Deal sets stage for the real budget debate

The country's big remaining task in achieving fiscal health is the completion of health-care reform.

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President Barack Obama talks to the nation about the debt-limit talks.

The country's big remaining task in achieving fiscal health is the completion of health-care reform.

There’s nothing like deadline to produce a deal: The president and congressional leaders reached an agreement over the weekend to increase the nation’s debt limit, cut federal spending, and create a powerful committee charged with finding even more budget cuts.

The Era of Government Contraction will likely be set in law, except for one thing. The fight about the role of government in American society is not over.

Here is how President Barack Obama on Sunday night described the bipartisan deal designed to limit the nation's debt and avoid default:

“The first part of this agreement will cut about $1 trillion in spending over the next 10 years — cuts that both parties had agreed to early on in this process.  The result would be the lowest level of annual domestic spending since Dwight Eisenhower was president — but at a level that still allows us to make job-creating investments in things like education and research.  We also made sure that these cuts wouldn’t happen so abruptly that they’d be a drag on a fragile economy.” 

But let’s be clear about what this deal really means. First, domestic (and now military) government programs will shrink over the next decade. Second, that contraction will be terrible for our economy because the already-high unemployment level will only grow higher as government-sector layoffs increase and services are cut. This will be a painful process for ordinary Americans. And, third, and most important, this “deal” does not end the fight about the future of the country. Congress must still debate (bicker, really) about:

  • Next year’s federal spending through the budget process;

  • The role of taxes in this current deal;

  • And, the coming expiration of the Bush tax cuts next year. (I should mention: President Obama has a $1 trillion trump card in the tax debate. If Congress does nothing, if he does nothing, then the tax cuts expire and return to levels when Bill Clinton was president.)

A slide presentation from Speaker of the House John Boehner to members of the Republican Caucus says the deal would “cut and cap discretionary spending immediately, saving $917 billion over 10 years.” And that’s before the super-charged joint committee comes up with even more painful spending reductions.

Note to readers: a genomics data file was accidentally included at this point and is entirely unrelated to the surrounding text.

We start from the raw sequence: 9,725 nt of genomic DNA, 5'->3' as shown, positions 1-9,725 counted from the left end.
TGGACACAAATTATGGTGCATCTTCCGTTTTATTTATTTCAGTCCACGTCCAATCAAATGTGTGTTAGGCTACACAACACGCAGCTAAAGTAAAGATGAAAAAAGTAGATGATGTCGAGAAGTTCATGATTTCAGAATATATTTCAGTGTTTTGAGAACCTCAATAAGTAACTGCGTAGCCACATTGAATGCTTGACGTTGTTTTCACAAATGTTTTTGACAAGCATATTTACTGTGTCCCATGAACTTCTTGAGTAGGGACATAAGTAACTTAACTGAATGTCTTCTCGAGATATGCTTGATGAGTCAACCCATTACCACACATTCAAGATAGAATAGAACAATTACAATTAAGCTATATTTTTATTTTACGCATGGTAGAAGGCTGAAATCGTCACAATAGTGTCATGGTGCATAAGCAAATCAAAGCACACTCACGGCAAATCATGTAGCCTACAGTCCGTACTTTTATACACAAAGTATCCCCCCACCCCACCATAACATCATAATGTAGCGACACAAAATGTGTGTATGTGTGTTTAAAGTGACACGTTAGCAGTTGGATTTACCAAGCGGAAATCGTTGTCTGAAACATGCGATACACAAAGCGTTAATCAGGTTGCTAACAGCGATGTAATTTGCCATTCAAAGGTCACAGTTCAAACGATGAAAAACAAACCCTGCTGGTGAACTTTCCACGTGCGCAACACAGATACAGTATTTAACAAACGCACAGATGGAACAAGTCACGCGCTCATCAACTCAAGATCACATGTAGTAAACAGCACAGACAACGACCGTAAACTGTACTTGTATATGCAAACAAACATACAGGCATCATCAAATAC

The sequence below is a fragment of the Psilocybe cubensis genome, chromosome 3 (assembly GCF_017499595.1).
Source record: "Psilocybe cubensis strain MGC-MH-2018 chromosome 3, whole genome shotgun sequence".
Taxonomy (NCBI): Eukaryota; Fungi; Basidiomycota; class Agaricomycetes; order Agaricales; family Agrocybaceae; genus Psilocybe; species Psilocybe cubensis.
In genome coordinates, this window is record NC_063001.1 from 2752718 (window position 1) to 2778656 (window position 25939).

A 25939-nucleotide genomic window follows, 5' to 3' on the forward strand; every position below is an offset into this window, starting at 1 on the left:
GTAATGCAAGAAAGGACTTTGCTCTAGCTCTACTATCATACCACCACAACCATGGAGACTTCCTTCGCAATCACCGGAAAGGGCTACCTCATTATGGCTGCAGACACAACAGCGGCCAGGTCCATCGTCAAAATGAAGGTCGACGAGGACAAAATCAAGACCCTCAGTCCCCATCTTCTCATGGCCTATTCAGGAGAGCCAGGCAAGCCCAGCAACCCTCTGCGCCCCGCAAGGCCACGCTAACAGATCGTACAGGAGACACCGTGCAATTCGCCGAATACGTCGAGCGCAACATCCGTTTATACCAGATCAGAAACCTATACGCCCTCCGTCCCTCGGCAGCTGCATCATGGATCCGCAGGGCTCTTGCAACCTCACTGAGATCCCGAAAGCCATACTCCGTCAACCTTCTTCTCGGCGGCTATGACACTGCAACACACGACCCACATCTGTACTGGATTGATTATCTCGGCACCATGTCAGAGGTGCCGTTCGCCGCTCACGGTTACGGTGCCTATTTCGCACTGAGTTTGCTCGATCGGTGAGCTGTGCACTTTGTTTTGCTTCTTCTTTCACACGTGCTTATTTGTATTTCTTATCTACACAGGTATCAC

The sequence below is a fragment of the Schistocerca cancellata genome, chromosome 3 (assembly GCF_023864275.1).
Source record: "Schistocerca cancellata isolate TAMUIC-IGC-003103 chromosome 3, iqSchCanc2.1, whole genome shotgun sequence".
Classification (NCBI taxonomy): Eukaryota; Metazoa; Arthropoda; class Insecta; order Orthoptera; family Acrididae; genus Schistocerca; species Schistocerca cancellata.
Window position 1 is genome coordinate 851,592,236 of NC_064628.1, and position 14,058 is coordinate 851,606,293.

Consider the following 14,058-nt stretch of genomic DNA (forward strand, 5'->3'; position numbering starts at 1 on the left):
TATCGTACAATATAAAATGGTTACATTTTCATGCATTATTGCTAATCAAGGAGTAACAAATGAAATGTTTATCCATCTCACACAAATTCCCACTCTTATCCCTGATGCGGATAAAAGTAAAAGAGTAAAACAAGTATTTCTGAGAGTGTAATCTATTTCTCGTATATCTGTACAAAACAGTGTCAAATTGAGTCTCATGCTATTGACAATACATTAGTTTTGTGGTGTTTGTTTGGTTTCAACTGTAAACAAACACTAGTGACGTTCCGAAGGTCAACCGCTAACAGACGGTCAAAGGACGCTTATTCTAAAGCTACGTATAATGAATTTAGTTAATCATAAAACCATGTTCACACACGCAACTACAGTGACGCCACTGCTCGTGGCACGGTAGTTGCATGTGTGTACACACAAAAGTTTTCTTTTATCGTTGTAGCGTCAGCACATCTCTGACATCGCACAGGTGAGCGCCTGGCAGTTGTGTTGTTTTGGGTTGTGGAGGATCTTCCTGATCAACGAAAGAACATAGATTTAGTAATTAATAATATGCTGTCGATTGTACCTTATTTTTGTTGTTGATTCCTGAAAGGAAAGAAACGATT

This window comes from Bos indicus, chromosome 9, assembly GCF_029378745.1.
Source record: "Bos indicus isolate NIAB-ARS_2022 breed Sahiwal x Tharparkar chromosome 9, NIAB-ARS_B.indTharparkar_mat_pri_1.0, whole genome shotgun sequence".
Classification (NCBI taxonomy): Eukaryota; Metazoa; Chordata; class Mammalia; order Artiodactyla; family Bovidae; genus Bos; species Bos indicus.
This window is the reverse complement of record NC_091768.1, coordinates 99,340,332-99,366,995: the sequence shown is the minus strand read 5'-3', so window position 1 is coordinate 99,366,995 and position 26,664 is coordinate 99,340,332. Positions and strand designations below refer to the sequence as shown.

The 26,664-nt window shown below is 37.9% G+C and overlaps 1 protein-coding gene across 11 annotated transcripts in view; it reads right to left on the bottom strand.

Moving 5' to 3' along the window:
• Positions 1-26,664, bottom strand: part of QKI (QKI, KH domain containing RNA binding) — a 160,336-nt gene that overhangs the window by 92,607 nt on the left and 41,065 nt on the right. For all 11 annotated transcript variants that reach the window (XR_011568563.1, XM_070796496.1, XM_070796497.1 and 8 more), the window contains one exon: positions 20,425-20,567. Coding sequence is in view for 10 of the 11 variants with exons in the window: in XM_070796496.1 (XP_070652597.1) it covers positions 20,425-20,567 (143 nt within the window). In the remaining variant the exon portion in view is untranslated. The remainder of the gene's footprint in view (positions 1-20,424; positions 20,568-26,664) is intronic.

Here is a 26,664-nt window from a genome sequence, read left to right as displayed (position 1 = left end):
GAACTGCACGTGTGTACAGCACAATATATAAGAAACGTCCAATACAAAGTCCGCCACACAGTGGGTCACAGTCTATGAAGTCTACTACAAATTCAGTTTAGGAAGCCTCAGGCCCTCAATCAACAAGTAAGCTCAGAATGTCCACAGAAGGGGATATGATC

Those cuts will be dramatic in their impact on state government budgets, tribal government budgets, and generally, for programs that most people rely on for services, such as school funding, Medicaid and children’s health insurance. We will feel the sting from the Era of Government Contraction; its impacts will be significant and ongoing.

But government will also continue to grow. Why? Simple demographics. The largest generation in history, the baby boomers, has already started to turn 65 years old and is eligible for Medicare (and in many cases, Medicaid). More than 10,000 people a day turn 65, a trend that will continue for nearly the next 20 years. So growth is inevitable. Even with all of the entitlement cuts on the table.

But this is why this debate matters. The sheer size of the baby boom, combined with a longer life expectancy for all Americans, makes it impossible to continue on the path we’re on.

We haven’t figured out yet how to talk about this issue. Demographics weren’t on the agenda, let alone Topic A. Republicans blamed the growth of government on Obama (while most of government spending is Medicare, Medicaid, and children’s health insurance), just as Democrats countered with rhetoric to protect current seniors.

Domestic spending, which gets most of the attention, and has a disproportionate impact on Indian Country and programs that matter to poor people is pretty much a distraction. You could zero out all domestic spending, eliminating the Bureau of Indian Affairs as some in Washington have proposed, and it would not fix the problem.

So we need to keep the argument desk open. We can move beyond the debt ceiling and get back to the really important debate: finishing what we started with health care reform. We need to lower the cost of health care because that’s the only way to fix our demographic imbalance. The best way to cut health care costs is to manage our expectations — and be certain that every American has access to care.

We’ve had some difficult, intense ideological fights over the past couple of years. It would be easy to sigh and say we’ve fixed health care and our debt problems. But the real debate is just beginning.


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